Finding a World Big Enough for My Twice-Exceptional Kids
Every day, when my kids come home from school, the first thing I ask them—like most parents do—is about school. But unlike most parents, I do not expect my kids to say that school was fine.
This is a monthly column by Katie Rose Pryal about family life, mental illness, and raising disabled kids as a disabled parent.
You’re face to face with greatness, and it’s strange
You don’t even know how you feel
PleasePlease tell Nine to be more aware
Be more aware?
playhang outcome over
If you could have only one wish, what would it be and why?
There were just too many wishes
You must dance to the beatYou only get one wish
We’re going to need a little more room
HereYou have space here, for now.
Katie is an author, speaker, an expert on mental disability. She is autistic and has bipolar disorder. She's the author of more than fifteen books that center mental disability, an eclectic mix, including an IPPY-award-winning series of romantic suspense novels and four essay collections on mental health and trauma (two of which won national awards). After earning her master's from the Johns Hopkins Writing Seminars, she earned her law degree and doctorate in rhetoric. She works toward accessibility for everyone. A professor of writing, she lives in Chapel Hill, NC, with her family and horses.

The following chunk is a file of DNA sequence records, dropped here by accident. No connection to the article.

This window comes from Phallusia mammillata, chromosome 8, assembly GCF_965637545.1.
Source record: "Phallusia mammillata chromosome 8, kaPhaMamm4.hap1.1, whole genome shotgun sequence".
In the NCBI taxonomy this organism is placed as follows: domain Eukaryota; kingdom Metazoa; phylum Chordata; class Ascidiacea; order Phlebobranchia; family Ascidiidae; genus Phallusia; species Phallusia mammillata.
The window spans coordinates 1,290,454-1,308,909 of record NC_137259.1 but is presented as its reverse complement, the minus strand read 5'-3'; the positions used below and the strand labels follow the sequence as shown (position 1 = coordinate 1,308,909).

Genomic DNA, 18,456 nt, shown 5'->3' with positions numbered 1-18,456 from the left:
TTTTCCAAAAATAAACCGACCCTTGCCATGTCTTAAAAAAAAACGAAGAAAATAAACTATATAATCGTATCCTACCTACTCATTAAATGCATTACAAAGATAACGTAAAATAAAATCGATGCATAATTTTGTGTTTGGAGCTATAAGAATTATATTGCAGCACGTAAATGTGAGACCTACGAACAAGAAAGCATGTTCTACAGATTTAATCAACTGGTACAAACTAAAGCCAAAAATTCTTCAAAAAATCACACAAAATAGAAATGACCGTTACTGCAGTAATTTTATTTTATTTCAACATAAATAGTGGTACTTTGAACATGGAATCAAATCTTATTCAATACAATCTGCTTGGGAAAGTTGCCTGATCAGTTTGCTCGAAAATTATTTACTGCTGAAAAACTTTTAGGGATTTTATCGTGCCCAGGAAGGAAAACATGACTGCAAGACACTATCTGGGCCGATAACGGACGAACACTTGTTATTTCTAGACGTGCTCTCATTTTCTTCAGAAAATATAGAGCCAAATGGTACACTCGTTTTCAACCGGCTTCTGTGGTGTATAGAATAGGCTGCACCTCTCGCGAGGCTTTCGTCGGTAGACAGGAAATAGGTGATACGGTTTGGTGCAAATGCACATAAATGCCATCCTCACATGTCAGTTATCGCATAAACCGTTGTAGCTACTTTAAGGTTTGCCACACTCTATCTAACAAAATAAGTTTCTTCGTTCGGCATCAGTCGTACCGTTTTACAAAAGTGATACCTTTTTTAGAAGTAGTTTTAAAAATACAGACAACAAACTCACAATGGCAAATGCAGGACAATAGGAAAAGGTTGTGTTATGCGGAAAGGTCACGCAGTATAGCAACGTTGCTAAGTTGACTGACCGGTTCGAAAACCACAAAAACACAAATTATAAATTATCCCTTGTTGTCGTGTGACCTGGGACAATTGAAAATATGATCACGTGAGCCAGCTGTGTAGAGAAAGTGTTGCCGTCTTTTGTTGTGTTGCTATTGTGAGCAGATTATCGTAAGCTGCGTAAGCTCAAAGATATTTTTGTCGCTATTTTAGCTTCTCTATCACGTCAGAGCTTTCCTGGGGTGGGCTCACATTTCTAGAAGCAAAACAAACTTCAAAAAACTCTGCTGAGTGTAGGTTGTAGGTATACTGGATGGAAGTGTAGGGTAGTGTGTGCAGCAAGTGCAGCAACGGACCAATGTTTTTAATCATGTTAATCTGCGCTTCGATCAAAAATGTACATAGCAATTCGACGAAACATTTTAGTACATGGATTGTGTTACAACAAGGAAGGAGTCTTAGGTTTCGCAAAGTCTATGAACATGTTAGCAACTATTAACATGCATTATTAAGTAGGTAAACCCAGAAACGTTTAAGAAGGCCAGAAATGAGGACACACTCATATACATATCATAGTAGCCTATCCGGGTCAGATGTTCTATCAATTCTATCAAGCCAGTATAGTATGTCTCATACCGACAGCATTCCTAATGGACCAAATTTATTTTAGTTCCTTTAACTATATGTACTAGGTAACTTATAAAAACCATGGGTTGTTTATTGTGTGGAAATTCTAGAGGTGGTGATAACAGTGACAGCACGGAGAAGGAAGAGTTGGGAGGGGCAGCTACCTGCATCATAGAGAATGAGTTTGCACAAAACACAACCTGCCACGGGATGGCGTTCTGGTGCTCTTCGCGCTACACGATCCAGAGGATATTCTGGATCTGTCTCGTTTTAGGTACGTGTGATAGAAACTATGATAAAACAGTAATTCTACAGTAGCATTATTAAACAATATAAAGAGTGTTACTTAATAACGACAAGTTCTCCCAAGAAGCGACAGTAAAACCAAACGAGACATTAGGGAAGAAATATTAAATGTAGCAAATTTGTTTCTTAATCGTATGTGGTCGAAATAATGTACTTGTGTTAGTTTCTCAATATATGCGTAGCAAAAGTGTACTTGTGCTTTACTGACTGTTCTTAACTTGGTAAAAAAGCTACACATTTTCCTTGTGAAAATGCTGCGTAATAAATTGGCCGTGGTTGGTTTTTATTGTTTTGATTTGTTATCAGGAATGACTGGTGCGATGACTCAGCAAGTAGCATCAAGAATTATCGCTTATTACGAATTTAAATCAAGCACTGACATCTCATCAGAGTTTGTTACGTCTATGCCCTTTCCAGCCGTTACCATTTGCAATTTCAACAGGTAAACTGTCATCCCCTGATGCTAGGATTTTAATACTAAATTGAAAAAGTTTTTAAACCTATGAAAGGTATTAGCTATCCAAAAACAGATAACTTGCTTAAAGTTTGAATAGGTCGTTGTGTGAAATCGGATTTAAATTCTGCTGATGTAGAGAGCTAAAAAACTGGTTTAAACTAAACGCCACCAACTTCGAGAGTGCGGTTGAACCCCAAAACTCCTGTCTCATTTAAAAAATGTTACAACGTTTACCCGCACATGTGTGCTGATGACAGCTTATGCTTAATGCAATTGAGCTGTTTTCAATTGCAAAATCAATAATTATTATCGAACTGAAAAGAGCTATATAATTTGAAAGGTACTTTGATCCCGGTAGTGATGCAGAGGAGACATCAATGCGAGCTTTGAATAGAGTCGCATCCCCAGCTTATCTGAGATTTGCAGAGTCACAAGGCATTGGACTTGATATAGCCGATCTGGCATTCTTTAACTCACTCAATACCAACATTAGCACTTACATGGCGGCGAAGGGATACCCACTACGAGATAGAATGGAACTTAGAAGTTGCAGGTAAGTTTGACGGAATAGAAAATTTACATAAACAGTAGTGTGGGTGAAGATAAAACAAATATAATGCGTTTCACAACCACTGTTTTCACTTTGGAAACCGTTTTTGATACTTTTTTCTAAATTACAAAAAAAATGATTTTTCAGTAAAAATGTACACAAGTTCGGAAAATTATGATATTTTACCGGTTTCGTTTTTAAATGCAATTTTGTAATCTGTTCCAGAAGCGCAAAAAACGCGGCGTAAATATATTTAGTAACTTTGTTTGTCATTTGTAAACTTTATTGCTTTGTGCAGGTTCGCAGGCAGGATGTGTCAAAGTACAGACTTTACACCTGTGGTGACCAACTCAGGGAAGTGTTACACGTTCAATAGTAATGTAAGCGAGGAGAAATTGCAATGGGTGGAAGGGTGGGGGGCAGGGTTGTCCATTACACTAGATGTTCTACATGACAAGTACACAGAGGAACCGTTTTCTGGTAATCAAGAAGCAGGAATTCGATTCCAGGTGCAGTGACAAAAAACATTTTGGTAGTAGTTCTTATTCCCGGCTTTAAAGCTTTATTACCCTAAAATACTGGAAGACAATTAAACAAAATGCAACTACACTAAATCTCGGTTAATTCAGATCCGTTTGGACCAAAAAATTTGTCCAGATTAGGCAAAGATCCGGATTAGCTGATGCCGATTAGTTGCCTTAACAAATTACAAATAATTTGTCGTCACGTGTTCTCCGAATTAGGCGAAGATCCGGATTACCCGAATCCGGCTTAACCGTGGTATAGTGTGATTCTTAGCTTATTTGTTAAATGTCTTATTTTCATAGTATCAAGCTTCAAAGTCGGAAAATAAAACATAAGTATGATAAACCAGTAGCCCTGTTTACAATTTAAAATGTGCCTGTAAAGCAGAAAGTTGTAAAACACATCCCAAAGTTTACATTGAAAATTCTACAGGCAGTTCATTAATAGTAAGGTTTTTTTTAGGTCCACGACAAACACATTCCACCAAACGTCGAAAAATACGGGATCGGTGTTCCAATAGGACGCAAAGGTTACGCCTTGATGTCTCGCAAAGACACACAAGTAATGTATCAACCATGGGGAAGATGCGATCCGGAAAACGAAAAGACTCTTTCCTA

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I’m not looking for a cure—not for my kids, and not for me. Any treatment we choose is merely a tool to help us enjoy our lives.
I think about the many invisible struggles, the empty places I have had to fill for my kids. The bridges I’ve had to build.
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For Parents and Children with Psychiatric Disabilities, the Stigma Creates an Extra Fight We Don’t Need
So many people have suggested I stop taking medication for my bipolar disorder, anxiety disorder, and panic attacks. The stigma is strong.
Unwritten social rules might as well not exist for me. The only reason I can read them at all is because I’ve forced myself to learn them.